Sunday, October 14, 2012

The Long and Winding the White House (part 2)

Welcome to part 2 of The Long and Winding the White House. You can read part one here.

The U.S. Presidential campaign is about to enter an important phase. With only three full weeks to go, the race has tightened considerably. This week will feature the second Presidential debate - a debate many see as critical to President Obama's chances of recapturing the momentum.

While we will be watching, tweeting and writing about the debate here at A Guy Watching Politics (@PoliticWatcher on Twitter), we would be remiss to view this week, or the remaining ones solely through the lens of the debates. As always there is a lot going on.

One aspect of the race that I want to talk about focuses on the role of the running mates. Last week we had the Biden-Ryan debate; a debate which arguably did more than the first Obama-Romney did to lay out the actual choice Americans are being asked to make.

Moving out of that debate and back onto the hustings, the role of the running mate will start to become more important. This is particularly the case for Paul Ryan.


The Romney campaign is essentially one, long tight-rope walk. It is a walk that needs to be simultaneously mindful of the base it needs to energize and the moderate, swing voters it needs to get onside.  As such, the potential for missteps is great, as evidenced here.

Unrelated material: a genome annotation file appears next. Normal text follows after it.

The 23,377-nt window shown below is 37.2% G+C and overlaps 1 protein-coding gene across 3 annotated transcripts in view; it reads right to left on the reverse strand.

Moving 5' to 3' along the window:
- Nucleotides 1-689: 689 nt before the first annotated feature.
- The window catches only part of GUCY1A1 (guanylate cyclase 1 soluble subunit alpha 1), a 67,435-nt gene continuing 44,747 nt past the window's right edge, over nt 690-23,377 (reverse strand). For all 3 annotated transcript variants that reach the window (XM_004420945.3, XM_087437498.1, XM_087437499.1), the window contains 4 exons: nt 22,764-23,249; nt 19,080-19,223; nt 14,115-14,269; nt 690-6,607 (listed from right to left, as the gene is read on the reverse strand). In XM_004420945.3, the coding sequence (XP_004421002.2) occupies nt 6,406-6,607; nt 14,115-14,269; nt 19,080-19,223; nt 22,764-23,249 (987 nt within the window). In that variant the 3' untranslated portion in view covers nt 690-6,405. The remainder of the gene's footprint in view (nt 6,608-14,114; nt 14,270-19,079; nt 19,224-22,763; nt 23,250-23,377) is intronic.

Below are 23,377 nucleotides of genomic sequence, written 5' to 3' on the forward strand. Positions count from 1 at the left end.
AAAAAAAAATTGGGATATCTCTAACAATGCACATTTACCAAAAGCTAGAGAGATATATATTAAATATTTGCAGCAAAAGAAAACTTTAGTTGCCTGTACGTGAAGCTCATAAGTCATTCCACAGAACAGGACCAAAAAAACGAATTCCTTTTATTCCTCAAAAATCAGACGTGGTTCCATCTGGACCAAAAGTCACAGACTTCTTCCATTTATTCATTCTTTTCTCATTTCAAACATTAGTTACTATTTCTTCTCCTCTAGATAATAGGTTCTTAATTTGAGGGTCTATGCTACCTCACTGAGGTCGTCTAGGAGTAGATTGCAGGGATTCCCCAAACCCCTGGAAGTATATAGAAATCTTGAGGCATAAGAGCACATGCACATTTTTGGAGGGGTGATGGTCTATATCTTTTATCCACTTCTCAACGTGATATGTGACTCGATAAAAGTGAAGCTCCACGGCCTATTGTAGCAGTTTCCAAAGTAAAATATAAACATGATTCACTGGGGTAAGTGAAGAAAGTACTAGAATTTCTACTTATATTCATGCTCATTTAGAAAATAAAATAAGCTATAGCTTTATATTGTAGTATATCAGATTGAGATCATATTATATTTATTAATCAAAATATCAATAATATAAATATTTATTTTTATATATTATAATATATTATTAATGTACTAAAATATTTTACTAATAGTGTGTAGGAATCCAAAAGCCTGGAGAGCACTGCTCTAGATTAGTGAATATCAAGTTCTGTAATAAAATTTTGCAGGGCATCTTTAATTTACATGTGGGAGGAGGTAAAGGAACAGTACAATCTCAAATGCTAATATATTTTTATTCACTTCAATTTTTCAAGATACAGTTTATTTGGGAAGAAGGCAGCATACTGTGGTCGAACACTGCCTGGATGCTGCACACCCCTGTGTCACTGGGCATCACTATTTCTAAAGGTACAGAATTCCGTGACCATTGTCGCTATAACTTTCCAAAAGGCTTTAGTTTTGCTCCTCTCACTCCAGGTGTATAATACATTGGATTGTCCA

Cue Paul Ryan.

Over the coming weeks his job is to keep the base engaged. He is there to remind them what a danger Obama poses to their views of government and society; to show that the Romney-Ryan ticket is one that is sensitive to the more socially-conservative values that the Republican / Tea Party base considers their own.

Doing so allows Mr. Romney to focus on the real prize - the moderates and those who consider themselves to be neither Republican or Democrat. This is a slice of the electorate which more closely resembles the voters that elected him Governor of Massachusetts.

Mr. Romney simply cannot get these voters onside if he embraces a more right-wing or Tea Party tone. But given the closeness of the race he cannot afford to alienate either them or the Republican base. Mr. Ryan offers him the ability to speak to both simultaneously. It's like political tag-team wrestling.

Over the remaining three weeks, I suspect we will see more of the moderate Mitt Romney, while his running mate rouses the base. Yes there are risks, not the least of which is the potential for unscripted or particularly partisan rhetoric by Mr. Ryan that can become a story and detract from the Romney message.  

But overall these are risks worth taking. Between Ryan and the Super PACs, Mr. Romney has the chance to effectively campaign on multiple fronts - with multiple messages - at the same time. If this is done successfully, it could prove decisive.

All to say, there is a lot to look at between now and November 6th...

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